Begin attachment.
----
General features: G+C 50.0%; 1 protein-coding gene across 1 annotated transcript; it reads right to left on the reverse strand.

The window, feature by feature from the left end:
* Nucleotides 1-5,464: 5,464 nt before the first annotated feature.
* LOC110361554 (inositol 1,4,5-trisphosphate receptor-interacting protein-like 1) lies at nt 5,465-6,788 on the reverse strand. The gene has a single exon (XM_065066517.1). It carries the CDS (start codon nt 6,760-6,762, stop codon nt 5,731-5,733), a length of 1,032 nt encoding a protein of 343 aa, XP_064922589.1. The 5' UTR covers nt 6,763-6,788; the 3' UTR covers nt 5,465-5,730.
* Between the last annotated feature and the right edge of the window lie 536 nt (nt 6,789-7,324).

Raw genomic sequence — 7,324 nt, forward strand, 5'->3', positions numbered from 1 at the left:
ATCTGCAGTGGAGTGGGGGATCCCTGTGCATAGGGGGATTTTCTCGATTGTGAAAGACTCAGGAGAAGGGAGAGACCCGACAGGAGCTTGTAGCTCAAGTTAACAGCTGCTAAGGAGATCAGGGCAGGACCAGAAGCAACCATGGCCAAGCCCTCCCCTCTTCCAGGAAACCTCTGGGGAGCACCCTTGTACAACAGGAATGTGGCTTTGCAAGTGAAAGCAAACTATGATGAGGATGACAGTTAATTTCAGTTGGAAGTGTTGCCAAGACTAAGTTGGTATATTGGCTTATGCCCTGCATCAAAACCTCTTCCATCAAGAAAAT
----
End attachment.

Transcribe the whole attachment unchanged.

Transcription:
General features: G+C 50.0%; 1 protein-coding gene across 1 annotated transcript; it reads right to left on the reverse strand.

The window, feature by feature from the left end:
* Nucleotides 1-5,464: 5,464 nt before the first annotated feature.
* LOC110361554 (inositol 1,4,5-trisphosphate receptor-interacting protein-like 1) lies at nt 5,465-6,788 on the reverse strand. The gene has a single exon (XM_065066517.1). It carries the CDS (start codon nt 6,760-6,762, stop codon nt 5,731-5,733), a length of 1,032 nt encoding a protein of 343 aa, XP_064922589.1. The 5' UTR covers nt 6,763-6,788; the 3' UTR covers nt 5,465-5,730.
* Between the last annotated feature and the right edge of the window lie 536 nt (nt 6,789-7,324).

Raw genomic sequence — 7,324 nt, forward strand, 5'->3', positions numbered from 1 at the left:
ATCTGCAGTGGAGTGGGGGATCCCTGTGCATAGGGGGATTTTCTCGATTGTGAAAGACTCAGGAGAAGGGAGAGACCCGACAGGAGCTTGTAGCTCAAGTTAACAGCTGCTAAGGAGATCAGGGCAGGACCAGAAGCAACCATGGCCAAGCCCTCCCCTCTTCCAGGAAACCTCTGGGGAGCACCCTTGTACAACAGGAATGTGGCTTTGCAAGTGAAAGCAAACTATGATGAGGATGACAGTTAATTTCAGTTGGAAGTGTTGCCAAGACTAAGTTGGTATATTGGCTTATGCCCTGCATCAAAACCTCTTCCATCAAGAAAAT